In recent years, Josh Middleton has done an immense job stepping in on guitar duties for Architects, but for Sylosis fans, the long wait for new material is finally over.
The Reading favourites are back with their fifth album, ‘Cycle Of Suffering’, which also comes in being the first studio outing with Connor Marshall (Conjurer) on bass and Ali Richardson (Bleed From Within) on drum duties.
It’s been five years since their last full-length, 2015’s expansive ‘Dormant Heart’, meaning that there’s no point trying to replicate that or mull over the stylistic direction, and it’s clear from the outset that a more streamlined approach is favoured this time around.
‘Empty Prophets’ comes in as thrash-sounding as ever, and this will certainly feel like a welcome back moment for fans. But, as we know, it’s not the only thing that Sylosis can do. On this song, not for the first time, there are some strong mosh calls, a trait that Middleton may have picked up from playing in Architects. This track in particular will certainly go down a treat live.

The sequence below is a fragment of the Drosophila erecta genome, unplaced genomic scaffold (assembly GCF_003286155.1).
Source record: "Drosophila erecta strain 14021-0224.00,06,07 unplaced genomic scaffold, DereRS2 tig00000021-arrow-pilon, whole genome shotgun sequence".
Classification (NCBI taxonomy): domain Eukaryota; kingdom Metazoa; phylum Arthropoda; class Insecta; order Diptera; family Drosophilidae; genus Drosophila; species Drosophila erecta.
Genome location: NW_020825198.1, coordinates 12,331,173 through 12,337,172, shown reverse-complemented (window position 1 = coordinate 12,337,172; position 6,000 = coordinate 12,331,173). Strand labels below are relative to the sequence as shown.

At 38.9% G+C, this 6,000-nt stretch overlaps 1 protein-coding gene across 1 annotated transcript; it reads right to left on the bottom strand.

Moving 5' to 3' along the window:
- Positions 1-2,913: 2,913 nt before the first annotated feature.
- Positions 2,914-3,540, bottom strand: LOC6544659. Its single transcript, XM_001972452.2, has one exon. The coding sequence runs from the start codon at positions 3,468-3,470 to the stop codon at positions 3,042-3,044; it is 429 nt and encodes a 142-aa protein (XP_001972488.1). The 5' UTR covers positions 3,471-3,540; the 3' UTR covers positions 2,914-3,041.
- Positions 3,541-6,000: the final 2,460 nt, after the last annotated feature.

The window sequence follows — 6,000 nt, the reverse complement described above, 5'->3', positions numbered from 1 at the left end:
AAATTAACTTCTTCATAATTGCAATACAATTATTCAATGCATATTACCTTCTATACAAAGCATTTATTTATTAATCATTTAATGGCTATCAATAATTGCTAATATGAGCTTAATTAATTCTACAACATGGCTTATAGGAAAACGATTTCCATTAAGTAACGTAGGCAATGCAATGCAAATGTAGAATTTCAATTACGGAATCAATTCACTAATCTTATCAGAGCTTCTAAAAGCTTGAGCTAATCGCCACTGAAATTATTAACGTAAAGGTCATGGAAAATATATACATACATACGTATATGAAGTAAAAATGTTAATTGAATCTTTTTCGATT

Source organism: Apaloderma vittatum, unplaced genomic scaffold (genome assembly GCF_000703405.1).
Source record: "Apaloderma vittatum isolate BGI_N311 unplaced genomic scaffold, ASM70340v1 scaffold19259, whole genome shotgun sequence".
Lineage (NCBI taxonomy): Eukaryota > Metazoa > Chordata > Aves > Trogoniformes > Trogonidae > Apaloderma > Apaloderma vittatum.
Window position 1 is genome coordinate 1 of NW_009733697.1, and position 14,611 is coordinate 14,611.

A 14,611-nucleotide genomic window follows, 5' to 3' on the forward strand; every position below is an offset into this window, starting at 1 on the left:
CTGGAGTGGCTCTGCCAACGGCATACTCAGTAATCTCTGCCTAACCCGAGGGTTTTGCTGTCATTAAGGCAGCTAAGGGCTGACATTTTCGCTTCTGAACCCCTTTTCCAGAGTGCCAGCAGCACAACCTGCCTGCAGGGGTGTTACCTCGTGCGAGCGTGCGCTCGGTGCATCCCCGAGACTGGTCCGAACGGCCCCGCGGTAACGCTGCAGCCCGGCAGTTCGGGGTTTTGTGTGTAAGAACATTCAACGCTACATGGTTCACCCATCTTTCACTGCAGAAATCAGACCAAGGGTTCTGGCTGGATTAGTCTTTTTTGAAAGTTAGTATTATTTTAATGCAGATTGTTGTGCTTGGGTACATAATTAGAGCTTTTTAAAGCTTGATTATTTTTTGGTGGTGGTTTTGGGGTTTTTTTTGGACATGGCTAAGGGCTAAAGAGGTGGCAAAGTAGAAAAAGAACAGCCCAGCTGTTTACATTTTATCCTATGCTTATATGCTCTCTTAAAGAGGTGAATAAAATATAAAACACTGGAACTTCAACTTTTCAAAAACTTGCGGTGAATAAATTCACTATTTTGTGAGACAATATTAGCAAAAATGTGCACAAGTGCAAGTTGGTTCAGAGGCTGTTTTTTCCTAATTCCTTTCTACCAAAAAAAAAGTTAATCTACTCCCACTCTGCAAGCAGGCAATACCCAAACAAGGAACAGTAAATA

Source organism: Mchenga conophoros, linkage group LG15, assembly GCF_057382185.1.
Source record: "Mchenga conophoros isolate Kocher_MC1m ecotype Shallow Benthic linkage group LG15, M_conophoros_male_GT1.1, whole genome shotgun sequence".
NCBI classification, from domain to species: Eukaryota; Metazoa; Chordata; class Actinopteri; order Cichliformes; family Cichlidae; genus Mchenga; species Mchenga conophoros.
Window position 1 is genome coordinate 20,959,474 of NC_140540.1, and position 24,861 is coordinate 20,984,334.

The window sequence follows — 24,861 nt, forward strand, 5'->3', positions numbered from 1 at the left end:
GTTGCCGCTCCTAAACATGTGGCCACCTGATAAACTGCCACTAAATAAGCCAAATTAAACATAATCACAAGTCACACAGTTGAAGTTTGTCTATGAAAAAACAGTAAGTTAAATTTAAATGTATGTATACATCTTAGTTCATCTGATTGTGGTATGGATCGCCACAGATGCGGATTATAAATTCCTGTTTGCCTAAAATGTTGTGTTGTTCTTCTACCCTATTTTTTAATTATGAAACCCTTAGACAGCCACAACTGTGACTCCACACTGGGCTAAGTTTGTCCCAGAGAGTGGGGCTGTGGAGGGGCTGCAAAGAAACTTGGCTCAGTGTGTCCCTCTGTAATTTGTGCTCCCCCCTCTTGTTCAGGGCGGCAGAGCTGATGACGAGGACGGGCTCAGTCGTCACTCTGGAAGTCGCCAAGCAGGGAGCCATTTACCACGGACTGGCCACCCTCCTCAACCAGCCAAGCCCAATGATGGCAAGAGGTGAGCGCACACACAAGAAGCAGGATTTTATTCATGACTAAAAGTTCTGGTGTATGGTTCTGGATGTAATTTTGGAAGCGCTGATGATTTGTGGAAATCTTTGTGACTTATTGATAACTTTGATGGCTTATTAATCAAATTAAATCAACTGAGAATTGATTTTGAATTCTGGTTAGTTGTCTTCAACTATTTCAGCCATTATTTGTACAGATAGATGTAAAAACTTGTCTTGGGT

‘I Sever’, with an impressive guitar solo and a powerful scream-sung chorus (the first of quite a few), proves to also be strong in its convictions. Honestly, some of this genuinely sounds arena-ready.
And with the title-track, it continues to stay invigorating, and another great mosh call continues to up the ante. Whilst there’s a notable difference between this record and ‘Dormant Heart’, it still feels like they never really left us.
‘Calcified’ is proof of the fluidity of their combination of melodic death metal inspired sections and fist-pumping sections – they excel strongly at both. The song’s opening riff, and one of a number of impressive solos by Middleton, shows that the technical chops the band possess are shown in the best light.
‘Idle Hands’ has arguably the strongest chorus on the record, and features an impressive guitar solo to keep us on our toes. This is 50 minutes of unapologetic heavy metal, but you don’t find yourself switching yourself off or getting bored. It’s also a reminder of how hard it is to really master this like they do.
Like a calm after the storm, the ballad-like ‘Abandon’ starts with a piano intro and a clean vocal from Middleton, and acts a great atmospheric closer, assisted by acoustic guitars and strings. This song reminds us once again that there’s many strings to Sylosis‘ bow. Maybe a little more imagination in the realm of this track wouldn’t go amiss, but when they’re firing on all cylinders and applying their signature sound, there’s no point in complaining.
‘Cycle Of Suffering’ is a triumphant return for Sylosis, and even with a half a decade long sabbatical between records, they continue to set the standard for everyone else in the world of metal.